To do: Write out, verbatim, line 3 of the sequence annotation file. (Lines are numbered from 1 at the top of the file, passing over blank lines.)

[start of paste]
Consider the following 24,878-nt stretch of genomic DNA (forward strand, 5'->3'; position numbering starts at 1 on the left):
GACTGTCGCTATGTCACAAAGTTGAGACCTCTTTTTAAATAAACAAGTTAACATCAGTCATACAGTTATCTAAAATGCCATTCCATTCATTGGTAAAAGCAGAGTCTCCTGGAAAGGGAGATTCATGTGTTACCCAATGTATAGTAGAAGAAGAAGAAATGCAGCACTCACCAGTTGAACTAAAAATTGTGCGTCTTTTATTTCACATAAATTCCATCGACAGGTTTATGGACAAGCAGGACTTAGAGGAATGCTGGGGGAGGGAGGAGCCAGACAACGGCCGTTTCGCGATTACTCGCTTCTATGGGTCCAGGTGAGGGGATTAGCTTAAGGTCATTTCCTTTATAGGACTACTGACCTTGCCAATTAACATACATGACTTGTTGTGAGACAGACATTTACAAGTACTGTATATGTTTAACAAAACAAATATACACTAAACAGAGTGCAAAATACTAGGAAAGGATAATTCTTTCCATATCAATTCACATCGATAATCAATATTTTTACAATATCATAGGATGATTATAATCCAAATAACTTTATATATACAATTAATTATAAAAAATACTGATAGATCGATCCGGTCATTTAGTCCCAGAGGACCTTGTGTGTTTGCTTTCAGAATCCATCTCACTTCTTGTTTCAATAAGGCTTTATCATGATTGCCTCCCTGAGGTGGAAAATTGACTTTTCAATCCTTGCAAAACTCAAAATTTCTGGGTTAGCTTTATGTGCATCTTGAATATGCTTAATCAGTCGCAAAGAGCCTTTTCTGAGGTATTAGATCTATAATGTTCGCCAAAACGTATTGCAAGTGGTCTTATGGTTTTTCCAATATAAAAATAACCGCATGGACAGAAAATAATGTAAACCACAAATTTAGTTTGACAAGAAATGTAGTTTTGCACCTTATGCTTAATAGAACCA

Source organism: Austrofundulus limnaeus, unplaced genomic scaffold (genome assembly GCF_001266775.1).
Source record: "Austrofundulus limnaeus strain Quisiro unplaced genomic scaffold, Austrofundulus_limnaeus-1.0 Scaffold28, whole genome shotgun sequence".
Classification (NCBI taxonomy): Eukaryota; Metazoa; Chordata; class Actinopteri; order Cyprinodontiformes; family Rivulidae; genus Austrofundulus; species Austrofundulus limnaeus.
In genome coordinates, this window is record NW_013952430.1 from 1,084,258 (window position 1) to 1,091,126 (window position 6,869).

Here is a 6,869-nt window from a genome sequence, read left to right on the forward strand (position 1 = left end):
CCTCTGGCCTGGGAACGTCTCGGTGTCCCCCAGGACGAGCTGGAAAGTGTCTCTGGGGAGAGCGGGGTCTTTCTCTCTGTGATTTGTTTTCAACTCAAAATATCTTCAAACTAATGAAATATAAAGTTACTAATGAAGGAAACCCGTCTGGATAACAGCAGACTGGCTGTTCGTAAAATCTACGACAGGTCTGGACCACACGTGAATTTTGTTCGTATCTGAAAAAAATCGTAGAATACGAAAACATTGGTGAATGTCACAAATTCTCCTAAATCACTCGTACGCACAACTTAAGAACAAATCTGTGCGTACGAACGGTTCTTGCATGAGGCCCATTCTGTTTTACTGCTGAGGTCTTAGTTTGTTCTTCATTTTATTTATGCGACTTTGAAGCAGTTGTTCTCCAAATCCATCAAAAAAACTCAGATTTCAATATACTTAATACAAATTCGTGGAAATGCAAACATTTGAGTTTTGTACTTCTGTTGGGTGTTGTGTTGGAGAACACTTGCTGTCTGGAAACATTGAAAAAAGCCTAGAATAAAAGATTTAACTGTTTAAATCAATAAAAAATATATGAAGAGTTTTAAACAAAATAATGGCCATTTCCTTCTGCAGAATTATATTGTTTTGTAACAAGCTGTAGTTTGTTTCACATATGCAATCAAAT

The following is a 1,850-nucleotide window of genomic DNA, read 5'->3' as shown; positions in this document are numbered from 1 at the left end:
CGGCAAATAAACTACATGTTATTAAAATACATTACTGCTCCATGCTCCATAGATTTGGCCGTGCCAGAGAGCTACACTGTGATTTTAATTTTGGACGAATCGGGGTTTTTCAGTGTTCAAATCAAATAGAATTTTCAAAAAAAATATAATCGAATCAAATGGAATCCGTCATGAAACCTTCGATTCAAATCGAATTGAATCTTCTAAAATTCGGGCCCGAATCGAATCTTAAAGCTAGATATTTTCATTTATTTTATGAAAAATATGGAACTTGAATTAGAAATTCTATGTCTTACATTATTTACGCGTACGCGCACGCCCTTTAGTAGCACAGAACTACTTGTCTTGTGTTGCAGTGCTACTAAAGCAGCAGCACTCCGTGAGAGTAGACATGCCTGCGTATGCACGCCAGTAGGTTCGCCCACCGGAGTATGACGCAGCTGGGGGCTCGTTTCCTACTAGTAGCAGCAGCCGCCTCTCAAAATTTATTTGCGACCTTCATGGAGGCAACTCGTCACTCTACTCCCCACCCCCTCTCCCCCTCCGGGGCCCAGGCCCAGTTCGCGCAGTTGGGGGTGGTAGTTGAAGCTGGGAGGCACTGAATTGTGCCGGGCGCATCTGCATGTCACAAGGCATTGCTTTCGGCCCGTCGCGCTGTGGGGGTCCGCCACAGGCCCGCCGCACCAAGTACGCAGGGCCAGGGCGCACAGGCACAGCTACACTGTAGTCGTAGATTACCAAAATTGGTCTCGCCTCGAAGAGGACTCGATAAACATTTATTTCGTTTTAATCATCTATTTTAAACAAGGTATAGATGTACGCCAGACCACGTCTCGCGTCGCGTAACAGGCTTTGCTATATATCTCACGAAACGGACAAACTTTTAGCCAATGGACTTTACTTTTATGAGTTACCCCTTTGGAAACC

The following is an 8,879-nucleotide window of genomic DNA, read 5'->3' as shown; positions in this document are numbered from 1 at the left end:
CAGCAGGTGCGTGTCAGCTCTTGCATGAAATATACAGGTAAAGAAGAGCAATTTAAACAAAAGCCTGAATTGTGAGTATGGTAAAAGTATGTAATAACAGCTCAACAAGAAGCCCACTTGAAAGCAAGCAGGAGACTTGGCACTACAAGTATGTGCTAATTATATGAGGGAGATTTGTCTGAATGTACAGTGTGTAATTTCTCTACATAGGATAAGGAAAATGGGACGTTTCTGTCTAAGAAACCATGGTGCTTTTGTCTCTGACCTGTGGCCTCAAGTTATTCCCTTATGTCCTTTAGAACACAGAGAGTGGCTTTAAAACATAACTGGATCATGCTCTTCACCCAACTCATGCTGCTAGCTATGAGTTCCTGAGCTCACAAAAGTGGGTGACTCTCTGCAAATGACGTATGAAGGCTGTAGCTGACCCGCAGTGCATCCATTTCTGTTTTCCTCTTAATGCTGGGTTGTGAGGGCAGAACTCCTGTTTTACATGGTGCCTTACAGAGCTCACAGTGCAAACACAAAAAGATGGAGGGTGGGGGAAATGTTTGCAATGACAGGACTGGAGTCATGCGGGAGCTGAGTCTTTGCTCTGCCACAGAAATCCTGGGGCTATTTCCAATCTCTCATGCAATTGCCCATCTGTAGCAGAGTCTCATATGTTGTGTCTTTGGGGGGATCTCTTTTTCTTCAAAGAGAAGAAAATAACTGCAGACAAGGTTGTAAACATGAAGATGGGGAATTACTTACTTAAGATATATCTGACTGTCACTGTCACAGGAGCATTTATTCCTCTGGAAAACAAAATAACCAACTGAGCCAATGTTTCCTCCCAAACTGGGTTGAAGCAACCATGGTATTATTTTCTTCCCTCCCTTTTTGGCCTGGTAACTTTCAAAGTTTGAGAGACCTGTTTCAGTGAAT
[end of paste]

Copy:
Source organism: Austrofundulus limnaeus, unplaced genomic scaffold (genome assembly GCF_001266775.1).